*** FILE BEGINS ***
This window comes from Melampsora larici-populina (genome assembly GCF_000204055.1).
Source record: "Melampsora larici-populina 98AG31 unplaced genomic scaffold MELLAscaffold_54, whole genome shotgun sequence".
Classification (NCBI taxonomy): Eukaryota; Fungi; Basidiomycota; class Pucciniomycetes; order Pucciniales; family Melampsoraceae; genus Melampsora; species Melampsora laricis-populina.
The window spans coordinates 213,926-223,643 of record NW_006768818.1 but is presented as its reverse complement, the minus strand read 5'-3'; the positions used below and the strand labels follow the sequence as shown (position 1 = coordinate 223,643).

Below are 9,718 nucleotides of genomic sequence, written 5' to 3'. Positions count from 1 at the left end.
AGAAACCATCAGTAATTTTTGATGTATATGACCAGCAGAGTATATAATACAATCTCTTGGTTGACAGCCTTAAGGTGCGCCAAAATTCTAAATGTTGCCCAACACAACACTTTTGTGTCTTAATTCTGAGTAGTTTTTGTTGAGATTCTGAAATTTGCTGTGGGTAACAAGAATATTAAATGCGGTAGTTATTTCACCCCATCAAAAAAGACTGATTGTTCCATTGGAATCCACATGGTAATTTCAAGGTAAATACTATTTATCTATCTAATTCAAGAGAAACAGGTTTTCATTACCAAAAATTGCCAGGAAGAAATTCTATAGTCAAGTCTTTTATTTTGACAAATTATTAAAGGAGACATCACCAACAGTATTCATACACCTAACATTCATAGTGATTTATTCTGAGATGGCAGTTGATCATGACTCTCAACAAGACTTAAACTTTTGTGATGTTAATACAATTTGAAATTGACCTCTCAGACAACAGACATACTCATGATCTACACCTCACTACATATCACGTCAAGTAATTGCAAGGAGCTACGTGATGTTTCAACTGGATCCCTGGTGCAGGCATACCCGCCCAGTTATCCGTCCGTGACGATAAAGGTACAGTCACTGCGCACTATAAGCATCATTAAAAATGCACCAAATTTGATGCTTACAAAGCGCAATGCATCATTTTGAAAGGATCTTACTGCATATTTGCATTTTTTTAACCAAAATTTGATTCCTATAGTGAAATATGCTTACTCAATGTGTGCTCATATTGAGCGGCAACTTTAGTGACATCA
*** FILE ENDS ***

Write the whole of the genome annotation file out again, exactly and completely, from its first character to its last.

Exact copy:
This window comes from Melampsora larici-populina (genome assembly GCF_000204055.1).
Source record: "Melampsora larici-populina 98AG31 unplaced genomic scaffold MELLAscaffold_54, whole genome shotgun sequence".
Classification (NCBI taxonomy): Eukaryota; Fungi; Basidiomycota; class Pucciniomycetes; order Pucciniales; family Melampsoraceae; genus Melampsora; species Melampsora laricis-populina.
The window spans coordinates 213,926-223,643 of record NW_006768818.1 but is presented as its reverse complement, the minus strand read 5'-3'; the positions used below and the strand labels follow the sequence as shown (position 1 = coordinate 223,643).

Below are 9,718 nucleotides of genomic sequence, written 5' to 3'. Positions count from 1 at the left end.
AGAAACCATCAGTAATTTTTGATGTATATGACCAGCAGAGTATATAATACAATCTCTTGGTTGACAGCCTTAAGGTGCGCCAAAATTCTAAATGTTGCCCAACACAACACTTTTGTGTCTTAATTCTGAGTAGTTTTTGTTGAGATTCTGAAATTTGCTGTGGGTAACAAGAATATTAAATGCGGTAGTTATTTCACCCCATCAAAAAAGACTGATTGTTCCATTGGAATCCACATGGTAATTTCAAGGTAAATACTATTTATCTATCTAATTCAAGAGAAACAGGTTTTCATTACCAAAAATTGCCAGGAAGAAATTCTATAGTCAAGTCTTTTATTTTGACAAATTATTAAAGGAGACATCACCAACAGTATTCATACACCTAACATTCATAGTGATTTATTCTGAGATGGCAGTTGATCATGACTCTCAACAAGACTTAAACTTTTGTGATGTTAATACAATTTGAAATTGACCTCTCAGACAACAGACATACTCATGATCTACACCTCACTACATATCACGTCAAGTAATTGCAAGGAGCTACGTGATGTTTCAACTGGATCCCTGGTGCAGGCATACCCGCCCAGTTATCCGTCCGTGACGATAAAGGTACAGTCACTGCGCACTATAAGCATCATTAAAAATGCACCAAATTTGATGCTTACAAAGCGCAATGCATCATTTTGAAAGGATCTTACTGCATATTTGCATTTTTTTAACCAAAATTTGATTCCTATAGTGAAATATGCTTACTCAATGTGTGCTCATATTGAGCGGCAACTTTAGTGACATCA